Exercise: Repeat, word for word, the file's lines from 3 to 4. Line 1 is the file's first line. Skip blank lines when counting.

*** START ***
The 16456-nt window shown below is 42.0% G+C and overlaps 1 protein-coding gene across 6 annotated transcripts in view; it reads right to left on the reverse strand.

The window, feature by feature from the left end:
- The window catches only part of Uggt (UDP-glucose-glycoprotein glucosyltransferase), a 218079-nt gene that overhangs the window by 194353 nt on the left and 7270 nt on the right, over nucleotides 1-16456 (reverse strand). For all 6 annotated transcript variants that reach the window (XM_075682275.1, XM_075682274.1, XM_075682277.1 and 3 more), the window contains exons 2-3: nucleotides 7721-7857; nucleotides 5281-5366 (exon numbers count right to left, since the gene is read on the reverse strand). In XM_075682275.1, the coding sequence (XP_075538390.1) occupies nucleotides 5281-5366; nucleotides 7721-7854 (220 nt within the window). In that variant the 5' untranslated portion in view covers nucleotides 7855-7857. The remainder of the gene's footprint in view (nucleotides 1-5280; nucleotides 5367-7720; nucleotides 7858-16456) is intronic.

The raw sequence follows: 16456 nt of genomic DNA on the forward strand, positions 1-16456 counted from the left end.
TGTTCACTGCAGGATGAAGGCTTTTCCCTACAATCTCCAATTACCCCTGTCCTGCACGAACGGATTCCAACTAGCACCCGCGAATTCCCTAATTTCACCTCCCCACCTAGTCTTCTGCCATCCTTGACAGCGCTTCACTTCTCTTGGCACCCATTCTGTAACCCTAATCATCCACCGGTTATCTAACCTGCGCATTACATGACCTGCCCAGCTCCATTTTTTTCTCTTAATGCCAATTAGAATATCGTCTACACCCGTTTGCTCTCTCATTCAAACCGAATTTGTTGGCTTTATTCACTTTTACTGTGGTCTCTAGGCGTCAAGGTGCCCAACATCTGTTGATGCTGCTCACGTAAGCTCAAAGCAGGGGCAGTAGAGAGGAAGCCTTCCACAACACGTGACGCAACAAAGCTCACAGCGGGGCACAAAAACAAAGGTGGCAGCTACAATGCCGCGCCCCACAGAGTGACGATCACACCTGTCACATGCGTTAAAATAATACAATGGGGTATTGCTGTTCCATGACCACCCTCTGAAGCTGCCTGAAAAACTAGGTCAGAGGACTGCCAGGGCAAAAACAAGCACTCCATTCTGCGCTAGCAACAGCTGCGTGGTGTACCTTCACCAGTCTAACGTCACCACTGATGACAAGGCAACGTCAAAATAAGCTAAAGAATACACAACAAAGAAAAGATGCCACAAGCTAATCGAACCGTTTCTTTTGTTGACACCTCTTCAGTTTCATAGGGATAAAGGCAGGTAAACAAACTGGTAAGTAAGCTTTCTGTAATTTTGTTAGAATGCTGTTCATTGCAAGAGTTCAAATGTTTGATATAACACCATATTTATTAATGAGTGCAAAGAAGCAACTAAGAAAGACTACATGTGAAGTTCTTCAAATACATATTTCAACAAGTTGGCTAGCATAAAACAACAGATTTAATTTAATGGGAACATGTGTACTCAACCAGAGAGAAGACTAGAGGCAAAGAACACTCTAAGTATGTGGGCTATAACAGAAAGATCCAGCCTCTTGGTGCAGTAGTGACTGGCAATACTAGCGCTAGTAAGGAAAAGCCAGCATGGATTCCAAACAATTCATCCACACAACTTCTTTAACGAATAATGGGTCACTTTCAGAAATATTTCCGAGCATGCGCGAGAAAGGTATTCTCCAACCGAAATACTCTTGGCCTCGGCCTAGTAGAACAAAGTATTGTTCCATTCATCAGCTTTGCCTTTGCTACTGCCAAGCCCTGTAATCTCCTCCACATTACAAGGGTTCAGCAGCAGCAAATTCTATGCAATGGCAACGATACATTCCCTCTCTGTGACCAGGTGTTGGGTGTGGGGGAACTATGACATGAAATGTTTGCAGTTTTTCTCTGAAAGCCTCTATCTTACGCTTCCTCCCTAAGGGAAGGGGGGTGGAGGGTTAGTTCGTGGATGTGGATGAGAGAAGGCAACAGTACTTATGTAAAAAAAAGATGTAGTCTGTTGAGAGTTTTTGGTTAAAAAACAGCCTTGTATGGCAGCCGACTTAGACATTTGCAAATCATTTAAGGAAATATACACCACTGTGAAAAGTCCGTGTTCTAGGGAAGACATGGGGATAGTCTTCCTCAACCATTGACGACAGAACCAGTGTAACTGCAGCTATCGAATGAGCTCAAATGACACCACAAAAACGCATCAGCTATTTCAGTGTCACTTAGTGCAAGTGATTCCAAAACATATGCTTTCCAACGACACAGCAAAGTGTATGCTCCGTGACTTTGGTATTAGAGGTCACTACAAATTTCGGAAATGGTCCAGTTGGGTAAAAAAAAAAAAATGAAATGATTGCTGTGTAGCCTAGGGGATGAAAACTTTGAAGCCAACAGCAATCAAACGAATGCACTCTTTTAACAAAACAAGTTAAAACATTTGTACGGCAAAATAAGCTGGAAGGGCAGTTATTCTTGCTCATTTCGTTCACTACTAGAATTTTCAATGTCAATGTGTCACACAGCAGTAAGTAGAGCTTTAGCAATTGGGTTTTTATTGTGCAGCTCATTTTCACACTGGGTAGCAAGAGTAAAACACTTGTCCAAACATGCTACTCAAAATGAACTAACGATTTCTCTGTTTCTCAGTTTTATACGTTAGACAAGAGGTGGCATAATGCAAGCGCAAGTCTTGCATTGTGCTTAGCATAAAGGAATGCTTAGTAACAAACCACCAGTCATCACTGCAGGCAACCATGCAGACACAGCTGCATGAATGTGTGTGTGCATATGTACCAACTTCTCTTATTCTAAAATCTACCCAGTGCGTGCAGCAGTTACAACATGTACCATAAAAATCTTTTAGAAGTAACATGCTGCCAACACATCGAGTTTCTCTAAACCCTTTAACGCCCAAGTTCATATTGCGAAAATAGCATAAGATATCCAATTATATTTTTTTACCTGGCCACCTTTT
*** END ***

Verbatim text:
- The window catches only part of Uggt (UDP-glucose-glycoprotein glucosyltransferase), a 218079-nt gene that overhangs the window by 194353 nt on the left and 7270 nt on the right, over nucleotides 1-16456 (reverse strand). For all 6 annotated transcript variants that reach the window (XM_075682275.1, XM_075682274.1, XM_075682277.1 and 3 more), the window contains exons 2-3: nucleotides 7721-7857; nucleotides 5281-5366 (exon numbers count right to left, since the gene is read on the reverse strand). In XM_075682275.1, the coding sequence (XP_075538390.1) occupies nucleotides 5281-5366; nucleotides 7721-7854 (220 nt within the window). In that variant the 5' untranslated portion in view covers nucleotides 7855-7857. The remainder of the gene's footprint in view (nucleotides 1-5280; nucleotides 5367-7720; nucleotides 7858-16456) is intronic.

The raw sequence follows: 16456 nt of genomic DNA on the forward strand, positions 1-16456 counted from the left end.